Renewable Energy comes to the East Bay

One of the top things that you can do to reduce your carbon footprint is to switch to a renewable electricity provider. In the East Bay (the cities across the bay from San Francisco, including Berkeley and Oakland) this has now become a lot easier! In fact, by default, electricity is now being provided by East Bay Community Energy (EBCE).

PG&E electricity sources: mainly conventional

Previously, residents received their electrical juice from Pacific Gas & Electric (PG&E), who will continue to maintain the infrastructure for power delivery. In 2016, around 33% of electricity delivered by PG&E was from renewable sources – this includes hydroelectric power as well as solar, wind, geothermal and biomass. The remaining 67% comes from conventional sources (coal, natural gas, and nuclear). 

EBCE electricity sources: up to 100% renewable

EBCE is offering three options to choose from, as shown below. The cheapest option, Bright Choice, includes a mix of 38% renewable (wind, solar, biomass), 47% carbon-free (mainly hydroelectric) and the remaining 15% coming from conventional sources. It will actually be more sustainable and also slightly cheaper than the old mix provided by PG&E. The next level, Brilliant 100, does away with conventional power completely, comprising 40% renewable and 60% hydroelectric, and costs the same as the old PG&E supply. The most sustainable level, Renewable 100, is 100% renewable (mainly wind) and costs only 4% more than PG&E rates.

A graphic showing the three options provided by East Bay Community Energy: Bright Choice (38% renewable, 47% hydroelectric, and 15% conventional), Brilliant 100 (40% renewable and 60% hydroelectric), and Renewable 100 (100% renewable, from mainly wind and solar).
The three electricity choices from East Bay Community Energy.

Default EBCE energy mix varies by city

Depending on which city you live in, you’ll be automatically enrolled in one of three levels. Berkeley and Oakland, for example, will convert from PG&E to the cheapest EBCE option, Bright Choice, while Piedmont residents will automatically receive Renewable 100 electricity. You can “opt up” to choose a more sustainable mix on the EBCE website.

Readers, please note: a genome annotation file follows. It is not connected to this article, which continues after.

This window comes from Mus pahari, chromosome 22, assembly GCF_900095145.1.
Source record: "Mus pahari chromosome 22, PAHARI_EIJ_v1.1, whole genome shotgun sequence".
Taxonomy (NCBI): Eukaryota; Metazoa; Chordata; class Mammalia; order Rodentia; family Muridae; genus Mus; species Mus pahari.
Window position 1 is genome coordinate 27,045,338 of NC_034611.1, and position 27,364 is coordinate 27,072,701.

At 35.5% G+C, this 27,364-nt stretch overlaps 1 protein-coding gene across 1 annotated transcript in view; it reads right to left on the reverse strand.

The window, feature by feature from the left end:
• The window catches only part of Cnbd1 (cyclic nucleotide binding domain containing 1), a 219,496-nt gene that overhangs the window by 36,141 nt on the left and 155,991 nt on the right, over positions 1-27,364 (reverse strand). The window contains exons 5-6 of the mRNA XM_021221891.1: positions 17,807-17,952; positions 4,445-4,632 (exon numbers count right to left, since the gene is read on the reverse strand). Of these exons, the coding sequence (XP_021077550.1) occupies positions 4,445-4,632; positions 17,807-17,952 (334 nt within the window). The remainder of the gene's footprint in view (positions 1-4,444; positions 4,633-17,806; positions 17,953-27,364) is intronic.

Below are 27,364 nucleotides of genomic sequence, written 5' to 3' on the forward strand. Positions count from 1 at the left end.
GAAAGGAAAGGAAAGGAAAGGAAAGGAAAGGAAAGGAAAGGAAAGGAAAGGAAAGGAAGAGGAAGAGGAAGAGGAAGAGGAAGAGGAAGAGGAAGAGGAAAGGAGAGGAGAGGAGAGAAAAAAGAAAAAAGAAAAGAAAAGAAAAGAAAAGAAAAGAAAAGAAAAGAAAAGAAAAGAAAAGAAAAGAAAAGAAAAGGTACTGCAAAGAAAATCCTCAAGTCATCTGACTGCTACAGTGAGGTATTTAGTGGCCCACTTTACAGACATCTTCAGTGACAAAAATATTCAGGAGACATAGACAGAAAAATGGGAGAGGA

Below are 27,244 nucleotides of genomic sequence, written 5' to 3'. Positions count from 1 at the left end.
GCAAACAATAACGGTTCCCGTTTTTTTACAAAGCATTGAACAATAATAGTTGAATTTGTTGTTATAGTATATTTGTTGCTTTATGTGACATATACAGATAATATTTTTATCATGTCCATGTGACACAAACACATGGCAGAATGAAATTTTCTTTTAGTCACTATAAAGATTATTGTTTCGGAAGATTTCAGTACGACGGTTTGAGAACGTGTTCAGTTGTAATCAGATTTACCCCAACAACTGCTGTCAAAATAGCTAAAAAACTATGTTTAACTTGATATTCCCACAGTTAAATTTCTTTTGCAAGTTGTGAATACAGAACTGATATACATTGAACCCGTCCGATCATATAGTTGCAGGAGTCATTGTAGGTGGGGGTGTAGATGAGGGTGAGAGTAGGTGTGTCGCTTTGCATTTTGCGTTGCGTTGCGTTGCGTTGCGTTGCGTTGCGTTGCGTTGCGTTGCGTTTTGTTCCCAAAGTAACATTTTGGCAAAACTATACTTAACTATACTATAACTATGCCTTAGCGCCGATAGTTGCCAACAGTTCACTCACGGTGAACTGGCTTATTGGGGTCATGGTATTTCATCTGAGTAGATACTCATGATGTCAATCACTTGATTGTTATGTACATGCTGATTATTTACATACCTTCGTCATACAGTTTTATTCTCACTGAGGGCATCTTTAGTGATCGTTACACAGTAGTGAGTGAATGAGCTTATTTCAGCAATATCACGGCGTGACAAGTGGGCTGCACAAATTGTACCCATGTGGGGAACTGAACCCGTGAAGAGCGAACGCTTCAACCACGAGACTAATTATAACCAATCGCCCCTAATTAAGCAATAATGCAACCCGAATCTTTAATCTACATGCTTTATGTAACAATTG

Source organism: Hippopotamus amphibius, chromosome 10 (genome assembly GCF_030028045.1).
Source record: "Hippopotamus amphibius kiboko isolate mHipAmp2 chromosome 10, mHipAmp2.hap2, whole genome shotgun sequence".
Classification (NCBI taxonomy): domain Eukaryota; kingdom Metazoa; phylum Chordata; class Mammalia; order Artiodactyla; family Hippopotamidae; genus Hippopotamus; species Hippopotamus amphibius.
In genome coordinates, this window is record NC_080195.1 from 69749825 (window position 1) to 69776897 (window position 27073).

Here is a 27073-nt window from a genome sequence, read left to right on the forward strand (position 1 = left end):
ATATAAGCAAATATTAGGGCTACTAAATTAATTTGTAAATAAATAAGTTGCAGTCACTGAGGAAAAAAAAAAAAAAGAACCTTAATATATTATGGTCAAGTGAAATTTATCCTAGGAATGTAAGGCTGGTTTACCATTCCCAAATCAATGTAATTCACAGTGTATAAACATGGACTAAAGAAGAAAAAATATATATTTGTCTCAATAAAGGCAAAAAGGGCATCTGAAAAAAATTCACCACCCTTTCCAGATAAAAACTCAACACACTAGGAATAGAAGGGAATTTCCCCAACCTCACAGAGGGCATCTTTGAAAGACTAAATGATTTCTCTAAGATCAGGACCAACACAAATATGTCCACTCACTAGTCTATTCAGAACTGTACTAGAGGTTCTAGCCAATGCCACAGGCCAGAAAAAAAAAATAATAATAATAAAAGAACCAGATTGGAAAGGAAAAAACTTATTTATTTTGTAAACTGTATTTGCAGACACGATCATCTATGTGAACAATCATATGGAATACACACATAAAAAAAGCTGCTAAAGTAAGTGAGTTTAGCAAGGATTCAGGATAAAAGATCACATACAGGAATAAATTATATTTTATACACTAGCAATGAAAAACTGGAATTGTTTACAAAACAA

Default enrollment categories from East Bay Community Energy for various cities in the East Bay

How to find renewable energy providers

Wherever you live, you can search for renewable energy providers. Switching over will reduce your carbon footprint and also create more demand for renewable energy and a move away from coal-fired power plants. In the US, you can search for renewable power providers on the Green-e site. Green-e, which certifies the Renewable 100 electricity provided by the EBCE, publishes reports on their energy sources. The graph below, from their 2015 report, shows that almost 90% of the energy is provided by wind power.

A pie chart showing Green-e energy sources for 2015; 89% is from wind, and the remainder is from biomass, solar, hydro, and geothermal
Green-e energy sources for 2015

So, in summary, this is a great step forward for East Bay residents, and an action that everyone around the world can look into taking.

My next post will tackle a commonly asked question: what are the top actions that you can take to reduce your carbon footprint? (Changing your electricity provider is one of them.) If you want to find out where most of your electricity is going, take a look at this post on calculating your domestic carbon footprint.

13 thoughts on “Renewable Energy comes to the East Bay

  1. Currently, only Bright Choice is cheaper than PG&E, but I believe the prices will go down if more people choose EBCE plans.:)

    1. I think so too. The prices from Marin Clean Energy, which dluber mentioned below, has reduced its rates two years in a row. Amazing that you can now buy greener energy at cheaper prices than conventional PG&E electricity.

  2. If you live in Contra Costa County, you can select Marin Clean Energy (MCE) as your electricity provider, they offer a choice of “Light Green” (50% renewable), “Deep Green” (100%) or Local Solar power.
    Their rates are competitive with PG&E. Note that PG&E will still charge you for delivery since they own the distribution system.

    1. Hi Willow! I looked up NM on the green-e site and it suggested Exel Energy – they sell buy blocks of electricity generated from wind. Not quite as convenient as a community program but it might be worth checking out.

Leave a Reply